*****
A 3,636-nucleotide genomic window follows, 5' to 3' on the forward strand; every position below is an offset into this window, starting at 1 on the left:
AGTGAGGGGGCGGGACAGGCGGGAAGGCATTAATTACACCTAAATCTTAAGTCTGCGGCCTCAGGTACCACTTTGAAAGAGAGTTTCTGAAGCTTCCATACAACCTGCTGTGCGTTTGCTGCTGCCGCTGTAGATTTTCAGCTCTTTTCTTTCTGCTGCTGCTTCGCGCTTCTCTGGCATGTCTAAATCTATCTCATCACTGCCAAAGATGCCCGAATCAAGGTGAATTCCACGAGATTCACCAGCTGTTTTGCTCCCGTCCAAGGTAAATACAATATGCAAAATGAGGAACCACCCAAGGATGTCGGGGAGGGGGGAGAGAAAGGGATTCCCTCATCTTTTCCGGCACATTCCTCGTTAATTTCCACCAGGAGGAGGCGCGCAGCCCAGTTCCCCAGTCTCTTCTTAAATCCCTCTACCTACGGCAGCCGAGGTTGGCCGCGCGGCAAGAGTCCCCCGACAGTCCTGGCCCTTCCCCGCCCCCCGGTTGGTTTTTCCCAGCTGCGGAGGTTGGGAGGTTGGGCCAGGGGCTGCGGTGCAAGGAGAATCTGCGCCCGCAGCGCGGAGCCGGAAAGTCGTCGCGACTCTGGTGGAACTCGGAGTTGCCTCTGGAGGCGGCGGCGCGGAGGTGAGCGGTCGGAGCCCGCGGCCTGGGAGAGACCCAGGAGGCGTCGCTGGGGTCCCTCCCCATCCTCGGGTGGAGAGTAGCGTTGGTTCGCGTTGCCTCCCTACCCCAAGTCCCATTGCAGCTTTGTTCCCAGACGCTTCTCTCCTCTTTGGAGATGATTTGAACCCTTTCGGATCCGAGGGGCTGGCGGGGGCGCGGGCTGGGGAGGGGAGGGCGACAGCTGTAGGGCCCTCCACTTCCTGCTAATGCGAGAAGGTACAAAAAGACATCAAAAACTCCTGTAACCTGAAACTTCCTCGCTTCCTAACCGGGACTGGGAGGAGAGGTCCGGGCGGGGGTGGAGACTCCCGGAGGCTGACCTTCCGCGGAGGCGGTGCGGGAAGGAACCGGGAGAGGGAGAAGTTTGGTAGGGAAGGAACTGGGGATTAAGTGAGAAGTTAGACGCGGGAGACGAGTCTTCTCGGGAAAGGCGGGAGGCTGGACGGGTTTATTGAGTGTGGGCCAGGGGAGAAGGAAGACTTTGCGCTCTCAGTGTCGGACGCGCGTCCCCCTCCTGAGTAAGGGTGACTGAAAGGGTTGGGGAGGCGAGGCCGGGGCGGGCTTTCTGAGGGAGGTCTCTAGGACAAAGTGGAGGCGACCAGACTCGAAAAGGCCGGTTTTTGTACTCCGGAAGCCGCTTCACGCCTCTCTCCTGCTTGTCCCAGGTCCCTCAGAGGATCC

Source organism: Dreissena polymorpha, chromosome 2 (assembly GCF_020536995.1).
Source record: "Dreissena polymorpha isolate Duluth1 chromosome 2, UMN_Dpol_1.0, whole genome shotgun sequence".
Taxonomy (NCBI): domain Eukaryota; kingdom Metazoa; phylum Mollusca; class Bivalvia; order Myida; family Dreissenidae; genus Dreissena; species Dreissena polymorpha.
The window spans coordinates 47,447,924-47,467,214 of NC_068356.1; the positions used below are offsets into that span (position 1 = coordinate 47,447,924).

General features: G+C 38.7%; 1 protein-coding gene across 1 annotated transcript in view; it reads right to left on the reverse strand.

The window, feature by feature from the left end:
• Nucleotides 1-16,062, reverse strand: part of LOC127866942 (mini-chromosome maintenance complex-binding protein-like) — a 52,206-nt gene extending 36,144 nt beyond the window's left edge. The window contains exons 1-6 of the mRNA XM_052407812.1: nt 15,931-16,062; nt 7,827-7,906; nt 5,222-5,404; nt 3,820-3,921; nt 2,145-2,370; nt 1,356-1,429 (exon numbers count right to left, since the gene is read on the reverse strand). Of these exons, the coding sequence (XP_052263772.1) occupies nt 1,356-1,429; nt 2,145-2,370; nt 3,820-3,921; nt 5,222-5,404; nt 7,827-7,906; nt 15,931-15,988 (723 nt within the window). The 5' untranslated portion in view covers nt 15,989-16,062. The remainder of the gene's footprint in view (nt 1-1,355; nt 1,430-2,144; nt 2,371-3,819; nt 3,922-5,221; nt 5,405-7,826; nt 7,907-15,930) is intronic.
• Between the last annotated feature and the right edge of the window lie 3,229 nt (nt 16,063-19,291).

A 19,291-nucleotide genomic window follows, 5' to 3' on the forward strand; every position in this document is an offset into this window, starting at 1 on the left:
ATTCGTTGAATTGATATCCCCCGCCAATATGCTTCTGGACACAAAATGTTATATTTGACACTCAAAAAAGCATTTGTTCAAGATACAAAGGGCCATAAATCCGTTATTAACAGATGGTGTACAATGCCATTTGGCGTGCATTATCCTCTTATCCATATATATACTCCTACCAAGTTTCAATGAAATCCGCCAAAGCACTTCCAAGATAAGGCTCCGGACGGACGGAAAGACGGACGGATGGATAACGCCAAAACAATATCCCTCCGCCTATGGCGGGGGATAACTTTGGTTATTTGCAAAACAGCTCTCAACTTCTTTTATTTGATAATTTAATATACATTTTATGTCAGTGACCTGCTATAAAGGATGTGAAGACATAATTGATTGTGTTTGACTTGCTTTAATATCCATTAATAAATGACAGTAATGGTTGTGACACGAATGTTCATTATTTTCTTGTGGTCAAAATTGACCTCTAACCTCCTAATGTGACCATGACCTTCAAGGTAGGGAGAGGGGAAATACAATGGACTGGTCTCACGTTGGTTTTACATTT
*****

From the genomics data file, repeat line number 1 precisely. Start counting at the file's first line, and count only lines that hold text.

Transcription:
A 3,636-nucleotide genomic window follows, 5' to 3' on the forward strand; every position below is an offset into this window, starting at 1 on the left: